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Finding Common Purpose

The adjective “basic” describes something that forms an essential foundation; the noun “need” refers to something required. From this we can cobble together a dictionary definition of  “basic needs,” but thankfully, centuries of various writing—even some legal decisions—give us the means to state a more explicit, profound, and nearly perfect definition: those things necessary to sustain our lives.

Some dictionary definitions of “basic” also include “starting point.” You’ll see why that’s such an important element in a moment.

In my last blog post, I began to discuss the concept of a Universal Basic Income (UBI), which I intend to write more about over this summer.

My motivation for exploring UBI is my growing realization that getting on and staying on the pathway to lifelong success—what I’ve characterized as a healthy birth to entering school ready to learn, to a quality education, a well-paying job, and healthy and secure aging—is first and foremost about making sure people’s basic needs are met.

One could even say that a basic need is a perpetual “starting point” in this sense: if I’m consistently hungry, for instance, it’s going to be pretty difficult to start going to school and learn.  The UBI idea—giving people some set amount of money—is one way we might better ensure more and more people can meet basic needs on their own. 

So, I feel it is critical to explore basic needs more deeply and attempt to come to agreement on what they are today. Otherwise, I believe it will be impossible to realize population-level change and reduce disparities.

First, there are the things we cannot do without or we die: food, water, shelter, and clothing. This list is, obviously, the bare minimum. When I expand my thinking to include what we need to get on and stay on the pathway, the list grows. The pathway milestones are worth repeating: a healthy birth; entering school ready to learn; a quality education; a well-paying job; healthy and secure aging. So. I add transportation: we have to get to school and get to a job. I include healthcare, in whatever form that might take; being sick keeps us from going to school or holding down a job. I include some sort of childcare. For instance, some recipients of government family assistance are required to hold jobs, but can never do so because they have absolutely no resource for watching their kids. In other words, absent childcare, so many people find themselves stuck without the ability even to entertain taking a job, let alone keeping one.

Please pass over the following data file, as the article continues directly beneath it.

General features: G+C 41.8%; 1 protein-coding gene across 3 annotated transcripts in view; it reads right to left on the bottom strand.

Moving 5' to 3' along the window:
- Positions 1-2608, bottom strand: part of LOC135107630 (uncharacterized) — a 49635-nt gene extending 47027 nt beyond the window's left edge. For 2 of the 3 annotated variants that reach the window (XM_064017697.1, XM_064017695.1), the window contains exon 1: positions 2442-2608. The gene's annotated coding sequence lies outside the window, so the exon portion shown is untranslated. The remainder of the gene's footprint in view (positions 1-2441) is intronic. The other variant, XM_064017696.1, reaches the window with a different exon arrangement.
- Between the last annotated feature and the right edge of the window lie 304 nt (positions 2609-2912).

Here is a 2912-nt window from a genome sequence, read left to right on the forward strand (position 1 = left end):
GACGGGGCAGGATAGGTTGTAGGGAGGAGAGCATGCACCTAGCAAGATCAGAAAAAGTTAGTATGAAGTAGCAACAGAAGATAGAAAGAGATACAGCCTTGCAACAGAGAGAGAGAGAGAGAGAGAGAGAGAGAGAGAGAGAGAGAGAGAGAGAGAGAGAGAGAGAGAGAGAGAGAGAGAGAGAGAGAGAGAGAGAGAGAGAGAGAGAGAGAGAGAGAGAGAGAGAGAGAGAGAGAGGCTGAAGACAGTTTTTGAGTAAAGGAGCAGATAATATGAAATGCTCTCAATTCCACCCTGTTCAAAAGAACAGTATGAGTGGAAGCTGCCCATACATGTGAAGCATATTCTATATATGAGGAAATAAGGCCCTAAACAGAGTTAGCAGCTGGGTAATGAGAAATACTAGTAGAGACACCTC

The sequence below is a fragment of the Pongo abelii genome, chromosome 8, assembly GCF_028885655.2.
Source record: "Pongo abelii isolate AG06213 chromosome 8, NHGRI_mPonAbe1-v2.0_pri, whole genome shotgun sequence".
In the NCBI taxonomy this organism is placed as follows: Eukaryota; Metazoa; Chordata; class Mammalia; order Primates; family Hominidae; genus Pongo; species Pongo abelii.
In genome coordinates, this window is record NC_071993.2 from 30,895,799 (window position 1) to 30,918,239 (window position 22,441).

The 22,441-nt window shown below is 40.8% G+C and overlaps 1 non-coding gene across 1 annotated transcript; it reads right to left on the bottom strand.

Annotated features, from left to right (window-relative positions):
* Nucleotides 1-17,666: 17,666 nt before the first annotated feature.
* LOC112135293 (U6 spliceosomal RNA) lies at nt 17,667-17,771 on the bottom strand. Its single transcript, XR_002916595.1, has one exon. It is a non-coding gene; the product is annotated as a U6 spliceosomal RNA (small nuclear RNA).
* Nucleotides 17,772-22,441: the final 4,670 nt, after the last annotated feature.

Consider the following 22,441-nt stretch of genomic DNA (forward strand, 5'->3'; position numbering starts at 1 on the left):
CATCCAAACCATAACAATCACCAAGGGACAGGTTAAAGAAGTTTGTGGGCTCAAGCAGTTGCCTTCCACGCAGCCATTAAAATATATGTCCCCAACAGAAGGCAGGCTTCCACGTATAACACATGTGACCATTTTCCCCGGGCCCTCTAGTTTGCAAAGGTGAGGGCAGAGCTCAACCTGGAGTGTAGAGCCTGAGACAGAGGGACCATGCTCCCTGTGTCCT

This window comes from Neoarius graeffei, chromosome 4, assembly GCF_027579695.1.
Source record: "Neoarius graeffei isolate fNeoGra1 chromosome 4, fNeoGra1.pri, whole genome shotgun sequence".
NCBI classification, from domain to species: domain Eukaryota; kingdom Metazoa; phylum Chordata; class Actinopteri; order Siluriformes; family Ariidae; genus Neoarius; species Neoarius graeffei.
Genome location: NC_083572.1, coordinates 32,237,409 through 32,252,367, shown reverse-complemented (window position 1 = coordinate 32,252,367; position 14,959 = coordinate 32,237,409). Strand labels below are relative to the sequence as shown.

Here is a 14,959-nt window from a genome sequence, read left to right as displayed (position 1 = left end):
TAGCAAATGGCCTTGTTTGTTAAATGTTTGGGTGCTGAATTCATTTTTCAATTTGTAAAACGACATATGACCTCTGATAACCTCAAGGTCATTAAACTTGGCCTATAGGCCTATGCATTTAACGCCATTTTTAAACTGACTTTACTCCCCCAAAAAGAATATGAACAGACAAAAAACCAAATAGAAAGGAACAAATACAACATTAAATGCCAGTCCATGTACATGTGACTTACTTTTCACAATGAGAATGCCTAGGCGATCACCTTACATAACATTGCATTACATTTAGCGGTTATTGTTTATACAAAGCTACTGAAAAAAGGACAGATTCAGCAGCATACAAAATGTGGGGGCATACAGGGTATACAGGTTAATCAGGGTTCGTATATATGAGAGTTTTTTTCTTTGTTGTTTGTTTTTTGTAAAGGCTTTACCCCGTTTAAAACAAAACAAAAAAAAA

If we don’t have food, water, shelter, and clothing, we’re going to die. If we don’t have transportation, healthcare, and childcare, we can’t be on a pathway to success. And we can’t stay on that path unless these basic needs are met continuously; some people find themselves getting on, falling off, and getting on again, only to be at risk of yet again falling off. 

Still, though, there are more: safety, sanitation, and education. And even beyond those, I also came up with a few others for consideration today, including mental healthcare, and senior care, and access to the internet